Like Ichihashi, keep your eyes peeled, everyone. Let’s get this suspect in jug where he can answer a battery of questions about his whereabouts and motives for the past few years.

Terrie’s Take on recent new rulings on tenants’ rights in Japan

Terrie’s Take July 26, 2009: The Japan Times has been doing a good job recently of documenting consumer rights law cases and also foreigner- related issues that might be of use to its readers. Last week they reported on a landmark court ruling, whereby the Kyoto District Court said that a landlord’s insistence on contract renewal fees (“koshinryo”) may violate the rights of the tenant. This is the first time such a case has been ruled in favor of the tenant.

In the case, the tenant was apparently told that there would be a contract renewal fee, but not why. Presumably the agent thought that because the renewal fee is a traditional payment, dating back to post-war times when the government didn’t want returnee soldiers relocating en masse to the cities, they didn’t go into it in any detail. In any case, as a result of that oversight, when the plaintiff moved out several months after he’d paid the renewal and the landlord refused to refund the payment, the tenant took offense and took the landlord to court.

The basis for the lawsuit was the 2001 revised consumer protection law, which the court agreed had precedence over the tenancy law. In the ruling the judge apparently commented that, “The reasons for charging contract renewal fees must be clearly explained to tenants and agreed upon between the two sides.”

Now before everyone starts hooting from the roof tops that it’s time for landlords to get some of their own medicine, it’s worth remembering that this is the exact same Kyoto District Court that in January of last year dismissed a very similar lawsuit. In that earlier case, the tenant also based his claim on the 2001 consumer contract law, where he said that renewal fees in the way they are currently notified and imposed, constitute a contract that “Unilaterally causes damage to the interests of consumers.” We daresay that a lot of readers would agree with that statement!…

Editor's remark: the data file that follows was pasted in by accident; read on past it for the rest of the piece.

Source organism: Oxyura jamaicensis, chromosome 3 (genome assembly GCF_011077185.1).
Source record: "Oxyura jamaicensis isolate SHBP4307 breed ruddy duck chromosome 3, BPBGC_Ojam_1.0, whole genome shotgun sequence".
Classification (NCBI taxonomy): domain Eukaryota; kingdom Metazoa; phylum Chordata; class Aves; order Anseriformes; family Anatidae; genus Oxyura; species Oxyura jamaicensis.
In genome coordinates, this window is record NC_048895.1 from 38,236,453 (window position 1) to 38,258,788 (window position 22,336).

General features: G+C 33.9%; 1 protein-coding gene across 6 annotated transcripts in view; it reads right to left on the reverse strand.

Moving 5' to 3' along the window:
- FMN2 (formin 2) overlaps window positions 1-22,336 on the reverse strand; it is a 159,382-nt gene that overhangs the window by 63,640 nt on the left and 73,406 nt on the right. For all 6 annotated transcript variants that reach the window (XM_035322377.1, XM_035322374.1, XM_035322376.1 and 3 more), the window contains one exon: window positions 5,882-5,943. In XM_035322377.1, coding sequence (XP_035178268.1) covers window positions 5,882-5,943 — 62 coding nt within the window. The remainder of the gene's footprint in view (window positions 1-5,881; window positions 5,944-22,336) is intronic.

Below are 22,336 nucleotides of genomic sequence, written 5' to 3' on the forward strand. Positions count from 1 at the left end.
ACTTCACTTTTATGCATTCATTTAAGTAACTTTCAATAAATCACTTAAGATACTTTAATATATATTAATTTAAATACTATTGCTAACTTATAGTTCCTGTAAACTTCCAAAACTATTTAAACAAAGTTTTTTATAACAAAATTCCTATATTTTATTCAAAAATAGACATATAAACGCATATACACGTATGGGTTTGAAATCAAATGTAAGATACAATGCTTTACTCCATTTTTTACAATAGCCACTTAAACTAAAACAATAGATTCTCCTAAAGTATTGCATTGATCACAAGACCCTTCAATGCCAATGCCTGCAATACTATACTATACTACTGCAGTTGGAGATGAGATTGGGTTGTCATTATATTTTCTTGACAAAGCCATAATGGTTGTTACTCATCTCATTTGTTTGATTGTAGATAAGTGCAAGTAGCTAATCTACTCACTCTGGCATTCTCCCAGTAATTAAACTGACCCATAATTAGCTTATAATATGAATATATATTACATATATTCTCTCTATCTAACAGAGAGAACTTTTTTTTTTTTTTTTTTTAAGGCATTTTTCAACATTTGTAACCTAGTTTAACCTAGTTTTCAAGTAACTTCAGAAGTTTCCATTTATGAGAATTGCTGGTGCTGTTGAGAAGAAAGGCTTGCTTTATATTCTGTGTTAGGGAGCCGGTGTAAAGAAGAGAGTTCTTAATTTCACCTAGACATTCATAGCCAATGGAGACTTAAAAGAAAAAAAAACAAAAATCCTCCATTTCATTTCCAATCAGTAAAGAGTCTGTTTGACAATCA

Community’s DMG on how he dealt with too much neighborhood construction noise

I have a series of letters here from DMG, writing for The Community, who tells us what he did (relatively successfully) to reduce construction noise in his neighborhood, which was affecting both his work and rest. If you have a similar situation of neighborhood meiwaku, take it to the authorities, talk to the neighbors, and open a dialog with the meiwaku-ers, is the lesson. In his case, it seems to have worked. Good for him. Passing this on as practical advice.

San Francisco Chronicle on McDonald’s Japan “Mr James” campaign, and similar ethnically-insensitive sales campaigns overseas

SF Chronicle: “What’s the matter [with this depiction]? Put the shoe on the other foot,” wrote foreigner-rights advocate Debito Arudou (nee David Ardwinckle) [sic] in a column for The Japan Times. “Imagine McDonald’s, a multinational that has long promoted cultural diversity, launching a McAsia menu in America, featuring a deep-bowing, grimacing Asian in a bathrobe and platform sandals saying, ‘Me likee McFlied Lice!’ or, ‘So solly, prease skosh honorable teriyaki sandrich?'”

McHatin’ It

Of course, in the past, McDonald’s has essentially done just that. During last year’s Olympics, it unveiled a commercial featuring two Chinese kids engaged in high-flying wire-fu combat in an ancient temple, dueling it out with fists and feet and chopsticks over the last McNugget in the pack.

Seeing that ad brought back memories of McDonald’s limited-edition “Shanghai” Chicken McNuggets, which briefly appeared on menus back in 1986. Served in a red takeout box stamped with cartoon-Chinese lettering, they came with a fortune cookie, chopsticks and three absurdly non-Shanghainese dippings: “duck sauce,” hot mustard and … teriyaki sauce.

Worst of all, to complete the pseudo-Sino experience, the chain’s employees were forced to wear conical McCoolie hats — a bit of irony given their minimum-wage status — while commercials ended with mascot-clown Ronald McDonald throwing a karate chop to faux Asian music.

Lame, ignorant campaigns like this one may seem innocuous. But they give people license to mock and exclude people based on racial or cultural difference, which in turn can lead down a slippery slope to more troubling outcomes…


1) Naturalized J citizen Jiei stopped by Osaka cops for Gaijin Card Check. Shitsukoidom ensues
2) JIPI book on “The Concept for a Japanese-Style Immigration Nation”, by Sakanaka Hidenori
3) Discrimination at Ernst & Young ShinNihon LLC, report by Roy Choudhury
4) On the cannibalistic NJ labor market in Japan: short essay
5) A spate of Debito.org-related news links, on PR, visas with kids, NJ unemp insurance, and Roppongi drink spiking
6) Greenmailing and Bloat within Japan’s Bio-Gas market, by James Eriksson

7) Japan Times, NHK, Terrie’s Take & Mainichi on Japan’s child abductions from broken marriages, and Hague Treaty developments
(complete with heavily-biased news segment from NHK)
8 ) Launching websites: youtube human rights, and Childrens’ Rights Network Japan
9) IHT/Asahi on Japan’s reticence to sign Hague Treaty on Child Abduction
10) UN NEWS: UN expert calls on Japan to boost action in combating human trafficking
11) Murder suspect Ichihashi’s reward upped to 10 million yen
12) Kyodo: Resident NJ numbers rise yet again in 2008, according to MOJ

13) Review of documentary SOUR STRAWBERRIES in Kansai Scene July 2009, September Road Show